“It’s a scandal,” Intesa Sanpaolo Chief Executive Officer Carlo Messina said Oct. 10, after his lender announced the creation of a 100 million-euro fund to aid low-income clients who lost everything buying bank stocks. “They betrayed the confidence of their clients.”
The expected reappointment of Bank of Italy’s governor Ignazio Visco was thrown into disarray this week by the ruling Democratic Party because of his handling of the banking crises. “There is a need to write a new page” at the central bank, former prime minister Matteo Renzi told reporters on Wednesday. “Perhaps someone can explain to us what happened as far as a lack of supervision and the problems there have been are concerned.”
Many shareholders got stung twice. After the ECB banned the banks from buying back their own shares in 2014, they offered clients who wanted to cash out low-interest loans instead. But once the value of the stock backing the credits went to zero, the interest they had to pay shot up right away.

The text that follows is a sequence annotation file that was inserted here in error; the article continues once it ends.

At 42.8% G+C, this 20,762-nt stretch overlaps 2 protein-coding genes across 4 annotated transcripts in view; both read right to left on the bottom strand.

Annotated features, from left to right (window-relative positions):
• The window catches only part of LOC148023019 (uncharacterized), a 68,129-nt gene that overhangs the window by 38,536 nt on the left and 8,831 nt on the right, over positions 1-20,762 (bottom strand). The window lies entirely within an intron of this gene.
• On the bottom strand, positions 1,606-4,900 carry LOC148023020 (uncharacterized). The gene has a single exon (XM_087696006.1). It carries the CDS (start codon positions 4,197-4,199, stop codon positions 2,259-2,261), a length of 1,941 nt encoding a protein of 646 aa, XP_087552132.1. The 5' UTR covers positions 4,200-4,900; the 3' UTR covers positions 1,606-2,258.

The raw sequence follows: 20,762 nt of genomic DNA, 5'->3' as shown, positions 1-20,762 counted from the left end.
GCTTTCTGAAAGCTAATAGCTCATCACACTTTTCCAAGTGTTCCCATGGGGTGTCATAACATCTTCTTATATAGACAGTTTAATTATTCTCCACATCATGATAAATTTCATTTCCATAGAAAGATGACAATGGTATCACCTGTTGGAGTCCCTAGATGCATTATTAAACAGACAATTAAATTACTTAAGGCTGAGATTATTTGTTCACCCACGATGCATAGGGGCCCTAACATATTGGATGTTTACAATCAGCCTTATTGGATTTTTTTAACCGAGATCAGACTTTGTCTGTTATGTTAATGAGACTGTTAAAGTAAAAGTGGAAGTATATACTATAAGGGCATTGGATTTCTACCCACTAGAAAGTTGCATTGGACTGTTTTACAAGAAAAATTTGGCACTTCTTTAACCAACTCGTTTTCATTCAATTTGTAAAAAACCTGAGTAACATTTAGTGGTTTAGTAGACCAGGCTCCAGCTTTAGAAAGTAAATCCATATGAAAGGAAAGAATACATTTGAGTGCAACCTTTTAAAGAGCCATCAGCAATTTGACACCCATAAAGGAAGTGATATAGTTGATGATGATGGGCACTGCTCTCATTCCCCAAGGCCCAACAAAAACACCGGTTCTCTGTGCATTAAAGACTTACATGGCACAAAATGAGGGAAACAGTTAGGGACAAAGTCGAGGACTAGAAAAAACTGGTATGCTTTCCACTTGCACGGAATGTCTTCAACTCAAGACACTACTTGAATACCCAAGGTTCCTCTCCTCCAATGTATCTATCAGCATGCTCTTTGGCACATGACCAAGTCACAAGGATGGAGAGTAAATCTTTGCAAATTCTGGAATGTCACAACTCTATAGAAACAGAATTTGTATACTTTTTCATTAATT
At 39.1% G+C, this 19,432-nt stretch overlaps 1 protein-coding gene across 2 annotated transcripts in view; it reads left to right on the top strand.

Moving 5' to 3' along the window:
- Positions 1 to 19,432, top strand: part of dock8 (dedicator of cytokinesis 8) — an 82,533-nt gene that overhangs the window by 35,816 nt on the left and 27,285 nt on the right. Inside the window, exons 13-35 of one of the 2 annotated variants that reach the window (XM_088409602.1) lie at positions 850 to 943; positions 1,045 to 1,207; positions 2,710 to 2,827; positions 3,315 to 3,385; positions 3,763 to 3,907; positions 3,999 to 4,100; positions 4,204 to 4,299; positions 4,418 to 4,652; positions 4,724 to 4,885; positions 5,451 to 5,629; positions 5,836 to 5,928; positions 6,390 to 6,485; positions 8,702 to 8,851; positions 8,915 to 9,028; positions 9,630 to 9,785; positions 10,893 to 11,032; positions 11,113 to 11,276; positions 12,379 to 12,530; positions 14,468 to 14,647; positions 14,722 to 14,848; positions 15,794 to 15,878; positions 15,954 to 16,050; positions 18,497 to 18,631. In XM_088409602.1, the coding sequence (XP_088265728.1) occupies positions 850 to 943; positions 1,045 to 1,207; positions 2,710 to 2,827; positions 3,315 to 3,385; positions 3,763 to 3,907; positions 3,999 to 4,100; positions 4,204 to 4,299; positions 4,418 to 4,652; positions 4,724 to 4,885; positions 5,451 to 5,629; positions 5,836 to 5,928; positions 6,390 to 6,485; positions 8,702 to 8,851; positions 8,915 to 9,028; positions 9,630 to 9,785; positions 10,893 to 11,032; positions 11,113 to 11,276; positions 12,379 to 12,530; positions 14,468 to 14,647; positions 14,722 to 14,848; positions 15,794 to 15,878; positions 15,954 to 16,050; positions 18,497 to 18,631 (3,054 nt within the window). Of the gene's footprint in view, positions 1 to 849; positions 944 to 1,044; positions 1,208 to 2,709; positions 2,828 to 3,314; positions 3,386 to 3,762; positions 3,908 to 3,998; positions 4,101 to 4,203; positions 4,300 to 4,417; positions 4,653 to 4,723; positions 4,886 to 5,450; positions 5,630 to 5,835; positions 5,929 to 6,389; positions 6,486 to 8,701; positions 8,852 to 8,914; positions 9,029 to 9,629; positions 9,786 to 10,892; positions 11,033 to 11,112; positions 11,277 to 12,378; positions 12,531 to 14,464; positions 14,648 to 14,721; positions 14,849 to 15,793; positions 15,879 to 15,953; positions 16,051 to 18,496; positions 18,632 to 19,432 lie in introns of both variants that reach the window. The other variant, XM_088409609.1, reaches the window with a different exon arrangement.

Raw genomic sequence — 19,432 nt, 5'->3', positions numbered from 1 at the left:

Walter Baseggio, a 74-year old pensioner in Montebelluna, where Veneto Banca was founded in 1877, said the lender and its employees were like family for as long as he can remember. When he decided to retire in 2009, he sold his half of a car dealership and invested the proceeds in his bank’s stock without hesitation—that’s just what everyone did. It cost him 800,000 euros.
“Veneto Banca was like a mom for people living here, protecting you when needed and always fair with people,” he said over espresso in the town square.